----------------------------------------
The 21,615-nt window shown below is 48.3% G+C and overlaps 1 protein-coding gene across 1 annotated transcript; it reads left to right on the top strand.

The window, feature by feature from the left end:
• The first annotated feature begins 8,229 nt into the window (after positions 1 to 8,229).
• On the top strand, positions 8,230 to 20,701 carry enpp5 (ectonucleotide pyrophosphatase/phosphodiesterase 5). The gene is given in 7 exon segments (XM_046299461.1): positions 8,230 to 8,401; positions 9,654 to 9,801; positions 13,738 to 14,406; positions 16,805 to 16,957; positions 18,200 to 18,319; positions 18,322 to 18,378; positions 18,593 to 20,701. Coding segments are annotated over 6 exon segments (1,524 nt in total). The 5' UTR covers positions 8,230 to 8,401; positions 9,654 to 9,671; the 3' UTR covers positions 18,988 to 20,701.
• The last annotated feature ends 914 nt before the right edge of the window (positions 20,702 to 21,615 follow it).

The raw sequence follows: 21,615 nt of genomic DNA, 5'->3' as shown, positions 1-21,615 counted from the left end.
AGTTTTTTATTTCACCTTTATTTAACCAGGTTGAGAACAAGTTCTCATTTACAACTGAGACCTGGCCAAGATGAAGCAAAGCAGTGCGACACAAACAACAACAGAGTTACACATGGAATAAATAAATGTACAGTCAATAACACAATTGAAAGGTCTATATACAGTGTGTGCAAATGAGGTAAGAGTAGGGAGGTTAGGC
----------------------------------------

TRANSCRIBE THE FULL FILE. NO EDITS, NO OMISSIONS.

The 21,615-nt window shown below is 48.3% G+C and overlaps 1 protein-coding gene across 1 annotated transcript; it reads left to right on the top strand.

The window, feature by feature from the left end:
• The first annotated feature begins 8,229 nt into the window (after positions 1 to 8,229).
• On the top strand, positions 8,230 to 20,701 carry enpp5 (ectonucleotide pyrophosphatase/phosphodiesterase 5). The gene is given in 7 exon segments (XM_046299461.1): positions 8,230 to 8,401; positions 9,654 to 9,801; positions 13,738 to 14,406; positions 16,805 to 16,957; positions 18,200 to 18,319; positions 18,322 to 18,378; positions 18,593 to 20,701. Coding segments are annotated over 6 exon segments (1,524 nt in total). The 5' UTR covers positions 8,230 to 8,401; positions 9,654 to 9,671; the 3' UTR covers positions 18,988 to 20,701.
• The last annotated feature ends 914 nt before the right edge of the window (positions 20,702 to 21,615 follow it).

The raw sequence follows: 21,615 nt of genomic DNA, 5'->3' as shown, positions 1-21,615 counted from the left end.
AGTTTTTTATTTCACCTTTATTTAACCAGGTTGAGAACAAGTTCTCATTTACAACTGAGACCTGGCCAAGATGAAGCAAAGCAGTGCGACACAAACAACAACAGAGTTACACATGGAATAAATAAATGTACAGTCAATAACACAATTGAAAGGTCTATATACAGTGTGTGCAAATGAGGTAAGAGTAGGGAGGTTAGGC